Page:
Jenni Sparks’s maps are a little different to the one in your parents glovebox. They’re bright, manic explosions that take liberties with exact coordinates. But they’re also full of the character of the cities they lay out, and are the product of more than 1000 hours of work.
Sparks’s illustration of Melbourne stretches from Williamstown and Port Phillip Bay, up north to Brunswick, with Footscray and Fairfield resting on its edges. Skyscrapers sit side-by-side with local food spots, cartoon characters, skateparks, stadiums and a giant jar of Vegemite.
“I’m not just trying to get the standard geographical info – I’m more interested in the vibe of a place and the in-jokes that you make when you live somewhere,” says Sparks, who has also created maps of Sydney, Paris, New York, Berlin and San Francisco.
The London native spent almost five months in Melbourne researching the map. Areas like Fitzroy and Collingwood fitted in with what she expected, but Sparks found surprises elsewhere.
“I was definitely surprised at how the CBD felt really modern and had so many new skyscrapers,” says Sparks. “Melbourne felt quite modern and futuristic compared to London, which has a lot of older buildings.”
Melburnians helped Sparks to pick out important locations to include. Bloggers, museums and tour guides all pitched in to help. “I really enjoyed it because once you get someone talking about where they live you can see how much they love the place.”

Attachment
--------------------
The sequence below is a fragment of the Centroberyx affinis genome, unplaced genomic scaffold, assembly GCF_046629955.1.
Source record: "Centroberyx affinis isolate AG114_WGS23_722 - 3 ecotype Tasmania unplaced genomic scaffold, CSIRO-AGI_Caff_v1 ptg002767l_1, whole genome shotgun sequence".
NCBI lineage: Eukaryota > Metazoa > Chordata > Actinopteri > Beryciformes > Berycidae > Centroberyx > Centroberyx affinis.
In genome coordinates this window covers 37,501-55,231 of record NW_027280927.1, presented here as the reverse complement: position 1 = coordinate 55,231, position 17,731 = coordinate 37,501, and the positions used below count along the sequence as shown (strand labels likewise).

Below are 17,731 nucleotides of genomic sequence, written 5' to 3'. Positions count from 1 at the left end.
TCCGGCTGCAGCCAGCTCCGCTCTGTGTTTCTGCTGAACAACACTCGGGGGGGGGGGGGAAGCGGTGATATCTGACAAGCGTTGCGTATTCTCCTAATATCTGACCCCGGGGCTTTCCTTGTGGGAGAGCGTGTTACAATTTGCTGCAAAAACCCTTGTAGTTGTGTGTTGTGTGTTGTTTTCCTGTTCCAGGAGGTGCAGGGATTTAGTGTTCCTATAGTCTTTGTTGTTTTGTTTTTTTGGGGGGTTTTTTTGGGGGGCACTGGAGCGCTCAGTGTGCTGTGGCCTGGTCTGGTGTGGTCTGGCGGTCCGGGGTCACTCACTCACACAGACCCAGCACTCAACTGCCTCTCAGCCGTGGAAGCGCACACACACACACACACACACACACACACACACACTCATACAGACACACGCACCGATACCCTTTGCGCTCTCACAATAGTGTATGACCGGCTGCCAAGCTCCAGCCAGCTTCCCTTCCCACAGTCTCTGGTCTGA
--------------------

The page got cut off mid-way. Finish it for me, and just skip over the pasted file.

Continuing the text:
Sparks spoke to Broadsheet about some of her key takeaways from the city.
On the city’s aesthetic
“I was pretty taken aback by the variety of architectural styles. It felt like a mixture of so many different cultures. I was particularly appreciative of all the sign-writing styles on the windows of the stores – it reminded me of an old-school American aesthetic,” says Sparks.
“I wanted to make sure I illustrated the names of the different areas in the kind of sign-writing font that I saw everywhere.”
On Melbourne’s Indigenous history
“[It] was quite shocking to learn about the colonising of the area and its darker history, as well as the way that the people lived and their beliefs and traditions. I think it’s definitely a good thing that it is acknowledged as much as possible, but it doesn’t get away from how sad and complicated the history of the city is.”
On deciding what to put in and how to arrange it
“This bit of the process is probably the hardest, as I need to make sure things are geographically in the right place as much as possible, which poses a lot of design problems – especially in the CBD area where there’s a bunch of tall skyscrapers and a lot of cool restaurants and bars, so trying to fit everything in is very problematic.”
Working out how exactly to fit all of the city’s restaurants into a handy, accessible format is a challenge Broadsheet knows all too well.